News

Quake Rattles East Coast

Officials survey the damage after a rare earthquake strikes Virginia

August 24, 2011
J. SCOTT APPLEWHITE—AP

Susy Ward (center) and her colleagues gather outside their office building in downtown Washington, D.C., moments after the earthquake struck on Tuesday afternoon.

 

As the earth rumbled beneath their feet, tens of millions of people along the East Coast wondered, What was that? The surprising answer: an earthquake! The rare quake, centered in Mineral, Virginia, struck just before 2 p.m. Eastern Time. It was felt in 20 states, from as far south as Georgia, as far north as Canada and as far west as Indiana. The magnitude 5.8 temblor was the strongest to hit the East Coast since 1944.

Fortunately, there were no serious injuries or known deaths. Offices and federal buildings were evacuated as alarmed workers spilled onto the sidewalks. In Mineral, debris and shattered window glass littered the streets, grocery stores were wrecked and homes were damaged. Many people, not wanting to return indoors, stayed outside even after the ground settled.

Mineral resident Carmen Bonano was at home with her 1-year-old granddaughter when the shaking began. “The fridge came down off the wall and things started falling,” Bonano said, her voice still quivering. “I just pushed the refrigerator out of the way, grabbed the baby and ran.”



Debris covers the floor of a grocery store in Mineral, Virginia, the epicenter of Tuesday’s quake.
STEVE HELBER—AP
Debris covers the floor of a grocery store in Mineral, Virginia, the epicenter of Tuesday’s quake.

 

An Unusual Event

Earthquakes are far less common on the East Coast than on the West Coast. In fact, since 1900, there have been 50 quakes measuring magnitude 5.8 or greater just in California. The largest East Coast jolt on record was a magnitude 7.3 quake that struck South Carolina in 1886. Tuesday’s tremor came a day after a strong earthquake caused minor damage in the Colorado area.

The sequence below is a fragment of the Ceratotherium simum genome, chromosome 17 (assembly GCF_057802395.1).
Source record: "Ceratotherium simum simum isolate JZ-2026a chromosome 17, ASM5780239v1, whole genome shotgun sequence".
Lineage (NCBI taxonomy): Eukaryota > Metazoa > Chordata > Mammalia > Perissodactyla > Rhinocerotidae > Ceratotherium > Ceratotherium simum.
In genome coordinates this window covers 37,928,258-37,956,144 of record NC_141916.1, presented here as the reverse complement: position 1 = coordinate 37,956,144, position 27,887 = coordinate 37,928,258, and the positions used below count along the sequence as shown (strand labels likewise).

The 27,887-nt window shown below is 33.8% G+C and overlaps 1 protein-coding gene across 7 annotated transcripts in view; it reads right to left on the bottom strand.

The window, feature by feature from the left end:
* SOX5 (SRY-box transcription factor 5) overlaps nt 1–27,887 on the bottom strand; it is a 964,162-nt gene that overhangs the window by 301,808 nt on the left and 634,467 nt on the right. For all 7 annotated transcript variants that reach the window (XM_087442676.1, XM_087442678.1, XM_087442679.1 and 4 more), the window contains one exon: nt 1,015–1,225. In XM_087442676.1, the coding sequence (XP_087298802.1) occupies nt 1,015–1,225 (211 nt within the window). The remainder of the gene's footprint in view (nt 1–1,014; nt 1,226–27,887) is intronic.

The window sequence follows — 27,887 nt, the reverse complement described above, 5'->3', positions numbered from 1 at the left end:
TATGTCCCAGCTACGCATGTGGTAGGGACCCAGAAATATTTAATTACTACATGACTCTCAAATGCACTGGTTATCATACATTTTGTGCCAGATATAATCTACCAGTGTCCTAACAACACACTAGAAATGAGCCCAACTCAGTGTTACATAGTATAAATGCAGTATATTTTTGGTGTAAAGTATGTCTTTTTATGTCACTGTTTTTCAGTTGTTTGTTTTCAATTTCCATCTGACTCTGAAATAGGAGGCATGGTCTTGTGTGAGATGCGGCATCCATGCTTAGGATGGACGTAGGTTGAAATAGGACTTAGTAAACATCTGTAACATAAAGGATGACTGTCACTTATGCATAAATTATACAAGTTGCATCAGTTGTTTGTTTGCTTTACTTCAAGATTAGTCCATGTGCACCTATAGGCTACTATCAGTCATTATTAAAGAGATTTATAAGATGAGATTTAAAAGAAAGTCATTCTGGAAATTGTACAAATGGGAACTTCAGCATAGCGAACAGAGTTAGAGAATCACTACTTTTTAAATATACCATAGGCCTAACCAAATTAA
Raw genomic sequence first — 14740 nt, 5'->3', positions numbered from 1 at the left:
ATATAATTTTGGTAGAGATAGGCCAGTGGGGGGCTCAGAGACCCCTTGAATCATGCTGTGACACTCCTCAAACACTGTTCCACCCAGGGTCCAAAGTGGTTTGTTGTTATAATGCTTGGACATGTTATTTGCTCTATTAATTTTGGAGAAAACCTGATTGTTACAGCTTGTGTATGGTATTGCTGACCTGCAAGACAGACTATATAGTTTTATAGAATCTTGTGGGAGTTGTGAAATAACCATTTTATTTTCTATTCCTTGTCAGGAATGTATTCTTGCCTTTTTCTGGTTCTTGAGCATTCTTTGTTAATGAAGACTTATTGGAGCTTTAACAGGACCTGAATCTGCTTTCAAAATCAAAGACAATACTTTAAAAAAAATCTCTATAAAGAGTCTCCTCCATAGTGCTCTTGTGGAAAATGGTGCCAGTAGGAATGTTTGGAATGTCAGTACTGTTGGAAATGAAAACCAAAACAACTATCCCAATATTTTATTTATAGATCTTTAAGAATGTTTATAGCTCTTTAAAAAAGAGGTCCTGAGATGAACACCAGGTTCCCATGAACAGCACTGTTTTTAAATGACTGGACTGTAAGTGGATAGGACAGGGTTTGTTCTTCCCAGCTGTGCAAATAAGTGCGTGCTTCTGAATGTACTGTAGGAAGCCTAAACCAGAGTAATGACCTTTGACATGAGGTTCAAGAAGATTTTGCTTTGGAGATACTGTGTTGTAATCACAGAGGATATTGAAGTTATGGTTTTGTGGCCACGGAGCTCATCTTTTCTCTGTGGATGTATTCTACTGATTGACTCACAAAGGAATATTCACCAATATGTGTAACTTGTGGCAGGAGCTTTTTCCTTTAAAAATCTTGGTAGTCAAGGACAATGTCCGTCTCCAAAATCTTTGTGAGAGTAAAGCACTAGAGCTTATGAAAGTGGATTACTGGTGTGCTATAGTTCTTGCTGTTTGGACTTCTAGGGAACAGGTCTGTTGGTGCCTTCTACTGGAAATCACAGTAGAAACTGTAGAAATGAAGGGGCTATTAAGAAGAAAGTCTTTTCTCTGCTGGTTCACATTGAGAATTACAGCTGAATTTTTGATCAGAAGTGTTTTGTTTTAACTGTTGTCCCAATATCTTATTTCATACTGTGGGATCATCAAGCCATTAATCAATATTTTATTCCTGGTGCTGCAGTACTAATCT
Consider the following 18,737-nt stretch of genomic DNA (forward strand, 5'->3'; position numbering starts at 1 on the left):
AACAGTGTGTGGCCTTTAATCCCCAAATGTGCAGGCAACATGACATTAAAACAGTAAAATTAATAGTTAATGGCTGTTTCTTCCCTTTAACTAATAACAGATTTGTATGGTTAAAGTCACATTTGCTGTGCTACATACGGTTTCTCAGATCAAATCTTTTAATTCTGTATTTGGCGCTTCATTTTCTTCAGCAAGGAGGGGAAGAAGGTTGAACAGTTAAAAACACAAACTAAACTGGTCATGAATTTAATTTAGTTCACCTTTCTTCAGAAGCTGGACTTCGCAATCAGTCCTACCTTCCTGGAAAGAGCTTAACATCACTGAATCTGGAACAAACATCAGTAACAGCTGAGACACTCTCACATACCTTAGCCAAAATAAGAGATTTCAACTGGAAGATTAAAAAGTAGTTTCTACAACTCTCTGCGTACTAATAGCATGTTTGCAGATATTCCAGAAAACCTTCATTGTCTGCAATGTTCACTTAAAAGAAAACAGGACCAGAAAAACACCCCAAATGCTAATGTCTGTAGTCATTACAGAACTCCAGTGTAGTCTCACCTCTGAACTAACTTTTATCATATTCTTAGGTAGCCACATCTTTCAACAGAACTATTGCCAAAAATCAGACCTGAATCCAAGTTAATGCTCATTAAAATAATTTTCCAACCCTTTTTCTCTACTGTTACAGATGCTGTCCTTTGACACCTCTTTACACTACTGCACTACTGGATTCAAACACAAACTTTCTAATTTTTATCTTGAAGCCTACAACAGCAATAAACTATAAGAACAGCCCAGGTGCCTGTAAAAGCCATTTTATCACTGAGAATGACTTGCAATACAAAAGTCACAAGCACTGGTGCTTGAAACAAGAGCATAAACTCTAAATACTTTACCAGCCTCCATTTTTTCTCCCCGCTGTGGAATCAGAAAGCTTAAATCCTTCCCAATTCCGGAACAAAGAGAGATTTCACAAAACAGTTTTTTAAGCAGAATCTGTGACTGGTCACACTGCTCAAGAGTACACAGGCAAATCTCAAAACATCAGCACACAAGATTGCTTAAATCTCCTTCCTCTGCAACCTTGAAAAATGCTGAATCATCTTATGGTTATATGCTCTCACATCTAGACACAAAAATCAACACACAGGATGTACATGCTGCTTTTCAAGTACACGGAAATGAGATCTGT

A few aftershocks, ranging in magnitude from 2.2 to 4.8, followed the Virginia quake. The U.S. Geological Survey says the tremor struck at a shallow 3.7 miles below the Earth’s surface and lasted 20-30 seconds. Scientists say they may never be able to map the exact location of the fault line, the point where the quake struck.

In Washington, D.C., the National Park Service closed all monuments until the structures could be inspected. No major damages were reported, but engineers did find a crack near the top of the Washington Monument. The 555-foot landmark will be closed until further notice. Washington’s National Cathedral also developed cracks and broken capstones. Several buildings in the nation’s capital remained closed on Wednesday.

For the most part, the quake mainly shook people’s nerves. Craig Fugate is the head of the Federal Emergency Management Agency. He says the tremor served as a good reminder for residents to always be prepared. “We talk about hurricanes this time of year, but we forget that a) earthquakes don’t have a season, and b) they are not just a western hazard,” Fugate said in an interview on ABC’s Good Morning America


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